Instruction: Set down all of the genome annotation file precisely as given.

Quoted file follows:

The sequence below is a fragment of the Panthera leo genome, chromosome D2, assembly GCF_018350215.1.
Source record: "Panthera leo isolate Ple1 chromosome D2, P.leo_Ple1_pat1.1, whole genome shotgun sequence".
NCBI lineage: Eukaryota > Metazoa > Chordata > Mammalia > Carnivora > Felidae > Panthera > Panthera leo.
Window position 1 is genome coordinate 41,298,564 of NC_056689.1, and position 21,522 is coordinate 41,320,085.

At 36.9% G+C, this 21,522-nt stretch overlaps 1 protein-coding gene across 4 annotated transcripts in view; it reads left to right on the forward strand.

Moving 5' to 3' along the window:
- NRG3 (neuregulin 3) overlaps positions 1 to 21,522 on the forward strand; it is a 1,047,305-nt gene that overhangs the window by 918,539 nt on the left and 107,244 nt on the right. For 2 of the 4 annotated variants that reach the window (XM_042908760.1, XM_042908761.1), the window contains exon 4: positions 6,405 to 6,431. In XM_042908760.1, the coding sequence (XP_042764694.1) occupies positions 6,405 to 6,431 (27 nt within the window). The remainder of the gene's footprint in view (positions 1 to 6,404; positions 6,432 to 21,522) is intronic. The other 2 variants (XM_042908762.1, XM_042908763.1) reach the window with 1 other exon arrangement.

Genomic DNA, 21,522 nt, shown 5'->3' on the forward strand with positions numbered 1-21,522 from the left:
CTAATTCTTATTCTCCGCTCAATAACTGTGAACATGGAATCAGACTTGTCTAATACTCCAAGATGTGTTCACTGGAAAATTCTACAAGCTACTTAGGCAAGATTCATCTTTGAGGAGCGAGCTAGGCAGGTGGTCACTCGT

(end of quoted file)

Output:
The sequence below is a fragment of the Panthera leo genome, chromosome D2, assembly GCF_018350215.1.
Source record: "Panthera leo isolate Ple1 chromosome D2, P.leo_Ple1_pat1.1, whole genome shotgun sequence".
NCBI lineage: Eukaryota > Metazoa > Chordata > Mammalia > Carnivora > Felidae > Panthera > Panthera leo.
Window position 1 is genome coordinate 41,298,564 of NC_056689.1, and position 21,522 is coordinate 41,320,085.

At 36.9% G+C, this 21,522-nt stretch overlaps 1 protein-coding gene across 4 annotated transcripts in view; it reads left to right on the forward strand.

Moving 5' to 3' along the window:
- NRG3 (neuregulin 3) overlaps positions 1 to 21,522 on the forward strand; it is a 1,047,305-nt gene that overhangs the window by 918,539 nt on the left and 107,244 nt on the right. For 2 of the 4 annotated variants that reach the window (XM_042908760.1, XM_042908761.1), the window contains exon 4: positions 6,405 to 6,431. In XM_042908760.1, the coding sequence (XP_042764694.1) occupies positions 6,405 to 6,431 (27 nt within the window). The remainder of the gene's footprint in view (positions 1 to 6,404; positions 6,432 to 21,522) is intronic. The other 2 variants (XM_042908762.1, XM_042908763.1) reach the window with 1 other exon arrangement.

Genomic DNA, 21,522 nt, shown 5'->3' on the forward strand with positions numbered 1-21,522 from the left:
CTAATTCTTATTCTCCGCTCAATAACTGTGAACATGGAATCAGACTTGTCTAATACTCCAAGATGTGTTCACTGGAAAATTCTACAAGCTACTTAGGCAAGATTCATCTTTGAGGAGCGAGCTAGGCAGGTGGTCACTCGT